• Our rating: 75.5% (1 review)
  • Company:
  • Cacao solids: 66%
  • Guide Price: $5.65
  • Description by: Seventy%
  • Production: Produced directly from beans by maker
  • Certification:
    • None
  • Ingredients:
    • cocoa beans from Ecuador
    • sugar
    • cocoa butter
    • emulsifier (soya lecithin)
    • natural vanilla extract

The majority of cocoa used for Alpaco comes from the Ecuadorian Arriba bean. It combines strength and sophistication, and offers delicate floral aromas of jasmine and orange blossom, intimately and intricately intertwined with deep cocoa notes.

Valrhona – Alpaco—Chocolate Review Rating: 75.5% out of 100 based on 1 reviews.

Valrhona – Alpaco

An unfortunate flop into Ecuadorian territory, Valrhona fails to deliver any sort of cocoa intensity but does manage to deliver good, albeit stifled, notes that are characteristic of the origin and beans.

Reviews

Hans-Peter Rot: 16-Jan-2010

Posted: January 16, 2010 by
SCORES Score/10 Weight
Aroma: 10%
Look/snap: 5%
Taste: 35%
Melt: 5%
Length: 15%
Opinion: 30%
Total/100: 100%
INFO
Best before:
Batch num:
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Supplied by:

At first waft, Alpaco offends. It’s burnt and over-roasted, which for this origin (Ecuador) can be a good thing but here the impression Valrhona has made is total overkill. It’s a shame since the aroma exudes sophistication in the form of flowers, flowers, and yet more flowers, along with hints of strawberry and nutmeg, which as implied would surely impress if not for the overriding burntness.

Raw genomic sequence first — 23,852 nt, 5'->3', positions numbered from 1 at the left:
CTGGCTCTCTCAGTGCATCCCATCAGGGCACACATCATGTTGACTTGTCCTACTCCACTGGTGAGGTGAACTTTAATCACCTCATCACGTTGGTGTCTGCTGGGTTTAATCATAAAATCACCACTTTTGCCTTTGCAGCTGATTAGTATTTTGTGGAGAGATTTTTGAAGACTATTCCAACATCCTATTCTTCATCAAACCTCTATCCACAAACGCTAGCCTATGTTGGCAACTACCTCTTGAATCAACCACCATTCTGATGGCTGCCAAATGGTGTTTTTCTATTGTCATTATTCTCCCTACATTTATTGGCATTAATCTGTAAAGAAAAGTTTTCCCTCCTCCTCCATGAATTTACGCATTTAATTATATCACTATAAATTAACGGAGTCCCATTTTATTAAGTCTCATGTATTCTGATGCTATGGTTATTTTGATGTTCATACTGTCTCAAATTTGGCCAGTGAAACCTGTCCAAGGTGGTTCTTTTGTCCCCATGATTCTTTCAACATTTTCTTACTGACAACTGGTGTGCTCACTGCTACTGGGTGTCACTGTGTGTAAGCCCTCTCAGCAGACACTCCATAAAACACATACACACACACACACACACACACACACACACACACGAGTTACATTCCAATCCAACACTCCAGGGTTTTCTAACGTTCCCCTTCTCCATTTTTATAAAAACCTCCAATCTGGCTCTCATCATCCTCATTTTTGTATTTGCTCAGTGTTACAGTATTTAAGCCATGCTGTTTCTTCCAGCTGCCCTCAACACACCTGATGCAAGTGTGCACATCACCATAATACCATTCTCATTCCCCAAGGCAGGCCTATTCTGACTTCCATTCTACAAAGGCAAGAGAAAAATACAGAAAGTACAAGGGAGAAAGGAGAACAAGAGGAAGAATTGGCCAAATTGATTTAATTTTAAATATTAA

Flavor, however, makes minor amends but ultimately leaves one wanting more. Floral is the key to this chocolate, one-sidedly so in fact just like the aroma but a lot less powerful and more difficult to pick apart. Orange blossom and something pink, both refreshing and highly appealing, dominate, but the lack of intensity and general mildness of the chocolate do little to support their presence.

Valrhona shines with the texture, as it typically does, but only to further emphasize the already timid and partisan nature of the chocolate. Indeed, Alpaco is a bit flat and deficient in character to make it remarkable, unlike similarly flavored chocolates such as Guittard’s Chucuri or even other Ecuadorian Nacionals, where there is at least some cocoa intensity or additional flavors to fill in the gaping holes that Alpaco leaves vacant. In short, the chocolate simply lacks substance to flesh out its good, albeit mild, flavor.

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